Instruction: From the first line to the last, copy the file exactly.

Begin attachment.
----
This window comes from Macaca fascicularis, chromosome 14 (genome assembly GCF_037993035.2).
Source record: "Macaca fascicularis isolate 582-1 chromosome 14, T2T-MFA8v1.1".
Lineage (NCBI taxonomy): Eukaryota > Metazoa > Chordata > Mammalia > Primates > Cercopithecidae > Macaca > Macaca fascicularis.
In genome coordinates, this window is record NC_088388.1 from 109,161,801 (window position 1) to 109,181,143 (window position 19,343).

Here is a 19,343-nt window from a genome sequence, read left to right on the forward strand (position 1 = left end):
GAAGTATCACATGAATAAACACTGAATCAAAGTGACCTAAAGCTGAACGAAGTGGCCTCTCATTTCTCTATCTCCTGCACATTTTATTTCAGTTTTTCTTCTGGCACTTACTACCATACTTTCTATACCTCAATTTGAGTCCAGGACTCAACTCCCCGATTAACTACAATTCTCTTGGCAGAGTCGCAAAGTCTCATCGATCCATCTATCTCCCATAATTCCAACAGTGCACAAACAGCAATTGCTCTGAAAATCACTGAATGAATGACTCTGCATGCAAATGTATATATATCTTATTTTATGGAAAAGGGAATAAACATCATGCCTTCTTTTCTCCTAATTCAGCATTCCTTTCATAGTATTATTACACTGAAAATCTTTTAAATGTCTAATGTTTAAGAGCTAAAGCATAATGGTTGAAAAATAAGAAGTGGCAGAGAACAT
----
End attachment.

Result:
This window comes from Macaca fascicularis, chromosome 14 (genome assembly GCF_037993035.2).
Source record: "Macaca fascicularis isolate 582-1 chromosome 14, T2T-MFA8v1.1".
Lineage (NCBI taxonomy): Eukaryota > Metazoa > Chordata > Mammalia > Primates > Cercopithecidae > Macaca > Macaca fascicularis.
In genome coordinates, this window is record NC_088388.1 from 109,161,801 (window position 1) to 109,181,143 (window position 19,343).

Here is a 19,343-nt window from a genome sequence, read left to right on the forward strand (position 1 = left end):
GAAGTATCACATGAATAAACACTGAATCAAAGTGACCTAAAGCTGAACGAAGTGGCCTCTCATTTCTCTATCTCCTGCACATTTTATTTCAGTTTTTCTTCTGGCACTTACTACCATACTTTCTATACCTCAATTTGAGTCCAGGACTCAACTCCCCGATTAACTACAATTCTCTTGGCAGAGTCGCAAAGTCTCATCGATCCATCTATCTCCCATAATTCCAACAGTGCACAAACAGCAATTGCTCTGAAAATCACTGAATGAATGACTCTGCATGCAAATGTATATATATCTTATTTTATGGAAAAGGGAATAAACATCATGCCTTCTTTTCTCCTAATTCAGCATTCCTTTCATAGTATTATTACACTGAAAATCTTTTAAATGTCTAATGTTTAAGAGCTAAAGCATAATGGTTGAAAAATAAGAAGTGGCAGAGAACAT